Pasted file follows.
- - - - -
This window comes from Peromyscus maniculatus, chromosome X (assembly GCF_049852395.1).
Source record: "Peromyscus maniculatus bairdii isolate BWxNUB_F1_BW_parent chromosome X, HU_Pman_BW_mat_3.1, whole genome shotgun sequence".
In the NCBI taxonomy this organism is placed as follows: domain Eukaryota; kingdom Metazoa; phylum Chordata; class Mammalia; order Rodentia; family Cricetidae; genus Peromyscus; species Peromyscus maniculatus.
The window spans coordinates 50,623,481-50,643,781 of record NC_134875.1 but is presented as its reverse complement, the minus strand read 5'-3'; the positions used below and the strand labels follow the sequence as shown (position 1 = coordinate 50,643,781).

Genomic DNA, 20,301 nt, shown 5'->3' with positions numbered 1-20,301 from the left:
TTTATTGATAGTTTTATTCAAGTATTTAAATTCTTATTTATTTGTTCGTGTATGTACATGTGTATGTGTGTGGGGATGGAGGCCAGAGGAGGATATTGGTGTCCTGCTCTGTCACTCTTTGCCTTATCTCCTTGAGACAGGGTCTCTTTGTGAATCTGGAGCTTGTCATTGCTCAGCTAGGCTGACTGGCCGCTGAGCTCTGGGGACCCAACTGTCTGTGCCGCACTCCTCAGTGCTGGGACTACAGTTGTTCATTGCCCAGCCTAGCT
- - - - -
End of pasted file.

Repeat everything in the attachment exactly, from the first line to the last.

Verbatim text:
This window comes from Peromyscus maniculatus, chromosome X (assembly GCF_049852395.1).
Source record: "Peromyscus maniculatus bairdii isolate BWxNUB_F1_BW_parent chromosome X, HU_Pman_BW_mat_3.1, whole genome shotgun sequence".
In the NCBI taxonomy this organism is placed as follows: domain Eukaryota; kingdom Metazoa; phylum Chordata; class Mammalia; order Rodentia; family Cricetidae; genus Peromyscus; species Peromyscus maniculatus.
The window spans coordinates 50,623,481-50,643,781 of record NC_134875.1 but is presented as its reverse complement, the minus strand read 5'-3'; the positions used below and the strand labels follow the sequence as shown (position 1 = coordinate 50,643,781).

Genomic DNA, 20,301 nt, shown 5'->3' with positions numbered 1-20,301 from the left:
TTTATTGATAGTTTTATTCAAGTATTTAAATTCTTATTTATTTGTTCGTGTATGTACATGTGTATGTGTGTGGGGATGGAGGCCAGAGGAGGATATTGGTGTCCTGCTCTGTCACTCTTTGCCTTATCTCCTTGAGACAGGGTCTCTTTGTGAATCTGGAGCTTGTCATTGCTCAGCTAGGCTGACTGGCCGCTGAGCTCTGGGGACCCAACTGTCTGTGCCGCACTCCTCAGTGCTGGGACTACAGTTGTTCATTGCCCAGCCTAGCT